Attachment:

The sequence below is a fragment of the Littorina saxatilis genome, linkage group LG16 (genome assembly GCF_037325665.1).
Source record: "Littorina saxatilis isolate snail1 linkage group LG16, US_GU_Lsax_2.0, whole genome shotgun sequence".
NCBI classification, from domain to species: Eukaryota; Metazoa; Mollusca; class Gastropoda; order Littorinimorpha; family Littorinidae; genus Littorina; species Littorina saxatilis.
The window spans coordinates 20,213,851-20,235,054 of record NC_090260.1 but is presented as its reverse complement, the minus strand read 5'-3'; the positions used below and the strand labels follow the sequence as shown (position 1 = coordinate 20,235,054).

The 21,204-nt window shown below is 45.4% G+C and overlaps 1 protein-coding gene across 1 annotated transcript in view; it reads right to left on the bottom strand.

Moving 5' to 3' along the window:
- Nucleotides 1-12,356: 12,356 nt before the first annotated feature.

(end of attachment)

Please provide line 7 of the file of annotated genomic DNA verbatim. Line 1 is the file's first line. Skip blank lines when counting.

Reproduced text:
- Nucleotides 1-12,356: 12,356 nt before the first annotated feature.